However, I rarely prescribe chemical flea medicines for any of my patients. First, these products do not prevent fleas but rather kill them once the flea gets on the pet. At least in my practice fleas are not a big problem so there is no need for regular use of these products. Second, these products, while safe for most pets, are still strong chemicals that last in the pet’s body for a long time. An important part of cancer treatment is detoxification (with herbs, homeopathics, and autosanguis therapy.) I want to avoid unnecessary toxins since cancer itself (and cancer chemo/radiation) are all toxic. There is no need to add extra toxins to my cancer patients unless absolutely necessary (the pet is covered with fleas and ticks.) Since natural flea control, esp in the environment, is safe and non-toxic, I rarely see the need for topical chemicals (my all-in-one and itch relief shampoos plus the natural flea spray are all I typically prescribe for most pets.)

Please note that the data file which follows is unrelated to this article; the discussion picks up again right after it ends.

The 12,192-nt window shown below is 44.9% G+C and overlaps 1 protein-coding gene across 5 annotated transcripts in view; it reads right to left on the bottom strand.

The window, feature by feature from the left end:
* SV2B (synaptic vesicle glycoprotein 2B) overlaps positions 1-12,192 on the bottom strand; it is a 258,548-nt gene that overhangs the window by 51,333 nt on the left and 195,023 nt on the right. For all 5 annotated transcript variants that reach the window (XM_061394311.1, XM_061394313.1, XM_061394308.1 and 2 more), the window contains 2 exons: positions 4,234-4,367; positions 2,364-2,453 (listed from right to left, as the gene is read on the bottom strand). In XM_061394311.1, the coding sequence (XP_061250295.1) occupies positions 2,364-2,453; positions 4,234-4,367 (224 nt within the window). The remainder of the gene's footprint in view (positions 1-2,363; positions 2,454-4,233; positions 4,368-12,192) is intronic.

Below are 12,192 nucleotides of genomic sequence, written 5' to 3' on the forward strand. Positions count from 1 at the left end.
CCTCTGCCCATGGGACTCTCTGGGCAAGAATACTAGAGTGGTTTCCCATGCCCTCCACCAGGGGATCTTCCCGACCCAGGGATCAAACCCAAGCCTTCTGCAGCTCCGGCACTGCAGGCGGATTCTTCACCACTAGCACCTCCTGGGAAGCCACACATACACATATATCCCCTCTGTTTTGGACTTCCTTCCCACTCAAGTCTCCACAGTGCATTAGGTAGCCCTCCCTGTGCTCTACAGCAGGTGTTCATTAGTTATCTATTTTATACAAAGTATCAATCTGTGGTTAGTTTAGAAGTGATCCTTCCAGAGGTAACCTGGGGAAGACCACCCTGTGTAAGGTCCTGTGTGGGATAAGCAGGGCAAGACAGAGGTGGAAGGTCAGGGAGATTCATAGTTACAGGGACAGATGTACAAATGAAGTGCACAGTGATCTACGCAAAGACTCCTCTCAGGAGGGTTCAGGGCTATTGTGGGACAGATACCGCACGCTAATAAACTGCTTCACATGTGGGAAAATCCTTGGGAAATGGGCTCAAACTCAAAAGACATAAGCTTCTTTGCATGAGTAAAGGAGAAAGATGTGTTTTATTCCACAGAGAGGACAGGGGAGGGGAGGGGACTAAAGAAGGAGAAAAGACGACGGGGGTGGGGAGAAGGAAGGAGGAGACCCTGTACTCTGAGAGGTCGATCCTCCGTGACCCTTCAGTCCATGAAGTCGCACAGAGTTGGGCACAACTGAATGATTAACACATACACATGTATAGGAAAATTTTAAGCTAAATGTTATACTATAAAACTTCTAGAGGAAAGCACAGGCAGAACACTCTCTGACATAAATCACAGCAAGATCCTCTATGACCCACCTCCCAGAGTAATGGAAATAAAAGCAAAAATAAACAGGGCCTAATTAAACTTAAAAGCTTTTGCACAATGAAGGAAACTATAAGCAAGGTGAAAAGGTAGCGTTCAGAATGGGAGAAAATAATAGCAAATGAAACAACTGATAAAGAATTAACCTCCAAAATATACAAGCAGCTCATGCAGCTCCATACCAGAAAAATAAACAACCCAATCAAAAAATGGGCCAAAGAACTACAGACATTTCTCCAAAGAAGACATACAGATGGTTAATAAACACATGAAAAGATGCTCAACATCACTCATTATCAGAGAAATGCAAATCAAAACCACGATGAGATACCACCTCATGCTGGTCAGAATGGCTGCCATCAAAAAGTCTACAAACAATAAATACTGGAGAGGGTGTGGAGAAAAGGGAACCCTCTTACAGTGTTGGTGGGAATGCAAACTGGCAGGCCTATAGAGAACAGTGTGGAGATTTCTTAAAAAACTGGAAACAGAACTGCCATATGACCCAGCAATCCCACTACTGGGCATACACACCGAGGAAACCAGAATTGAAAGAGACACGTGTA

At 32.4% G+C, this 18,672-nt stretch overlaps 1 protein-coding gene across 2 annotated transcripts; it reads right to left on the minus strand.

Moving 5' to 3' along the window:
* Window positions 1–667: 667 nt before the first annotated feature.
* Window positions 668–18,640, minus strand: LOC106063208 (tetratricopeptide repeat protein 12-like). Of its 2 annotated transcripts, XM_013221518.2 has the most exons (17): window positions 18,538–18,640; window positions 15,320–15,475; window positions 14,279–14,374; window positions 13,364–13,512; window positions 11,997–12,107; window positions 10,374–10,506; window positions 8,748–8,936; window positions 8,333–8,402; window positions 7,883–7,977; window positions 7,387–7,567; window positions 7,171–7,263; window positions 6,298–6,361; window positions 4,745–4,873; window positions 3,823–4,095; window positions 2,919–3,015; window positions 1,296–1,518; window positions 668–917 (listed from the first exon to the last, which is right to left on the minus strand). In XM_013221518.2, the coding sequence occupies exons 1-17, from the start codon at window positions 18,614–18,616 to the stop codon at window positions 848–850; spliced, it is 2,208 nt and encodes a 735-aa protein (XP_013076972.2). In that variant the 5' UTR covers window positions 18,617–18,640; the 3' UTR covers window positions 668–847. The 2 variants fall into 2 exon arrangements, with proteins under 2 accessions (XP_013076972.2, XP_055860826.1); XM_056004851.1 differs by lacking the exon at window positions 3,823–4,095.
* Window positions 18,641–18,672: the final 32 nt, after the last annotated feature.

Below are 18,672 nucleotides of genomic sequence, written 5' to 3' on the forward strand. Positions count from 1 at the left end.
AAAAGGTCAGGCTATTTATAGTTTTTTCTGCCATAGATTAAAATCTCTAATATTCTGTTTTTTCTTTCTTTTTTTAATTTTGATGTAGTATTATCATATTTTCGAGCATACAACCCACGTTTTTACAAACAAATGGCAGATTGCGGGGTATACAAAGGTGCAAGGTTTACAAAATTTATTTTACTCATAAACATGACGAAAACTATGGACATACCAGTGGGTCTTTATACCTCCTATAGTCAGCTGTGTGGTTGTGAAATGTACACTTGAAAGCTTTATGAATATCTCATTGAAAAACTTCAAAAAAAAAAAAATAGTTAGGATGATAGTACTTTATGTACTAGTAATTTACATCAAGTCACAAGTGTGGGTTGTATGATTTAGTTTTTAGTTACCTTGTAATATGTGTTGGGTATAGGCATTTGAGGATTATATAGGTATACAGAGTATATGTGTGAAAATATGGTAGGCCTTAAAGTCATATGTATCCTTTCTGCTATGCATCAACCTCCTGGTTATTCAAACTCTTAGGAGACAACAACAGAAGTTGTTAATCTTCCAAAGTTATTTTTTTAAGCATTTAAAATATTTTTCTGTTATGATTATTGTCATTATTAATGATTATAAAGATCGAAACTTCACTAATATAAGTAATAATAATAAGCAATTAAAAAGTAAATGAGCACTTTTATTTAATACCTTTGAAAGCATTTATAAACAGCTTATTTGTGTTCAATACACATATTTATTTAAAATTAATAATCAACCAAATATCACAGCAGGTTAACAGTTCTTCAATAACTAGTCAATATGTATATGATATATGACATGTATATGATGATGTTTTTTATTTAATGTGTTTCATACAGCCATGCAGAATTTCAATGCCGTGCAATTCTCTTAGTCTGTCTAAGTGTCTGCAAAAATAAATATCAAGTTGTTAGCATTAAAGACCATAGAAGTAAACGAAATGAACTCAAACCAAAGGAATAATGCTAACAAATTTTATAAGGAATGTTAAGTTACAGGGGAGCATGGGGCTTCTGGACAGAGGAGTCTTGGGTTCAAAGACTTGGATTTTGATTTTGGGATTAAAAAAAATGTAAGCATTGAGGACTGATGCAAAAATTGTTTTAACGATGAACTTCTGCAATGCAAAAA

Just in time for the Christmas holidays, I am happy to offer the following special… Enter the code “20off” at www.drshawnsnaturals.com from Dec 3-Dec 15. Save 20% off of EVERYTHING. Stock up, purchase your holiday gifts, and enjoy!
Merry Christmas from Dr. Shawn’s Naturals
Last night ABC’s 20/20 aired a segment warning pet owners that some unscrupulous veterinarians might try to “sell” them procedures that are not needed by the pet. Here are my thoughts after viewing this segment.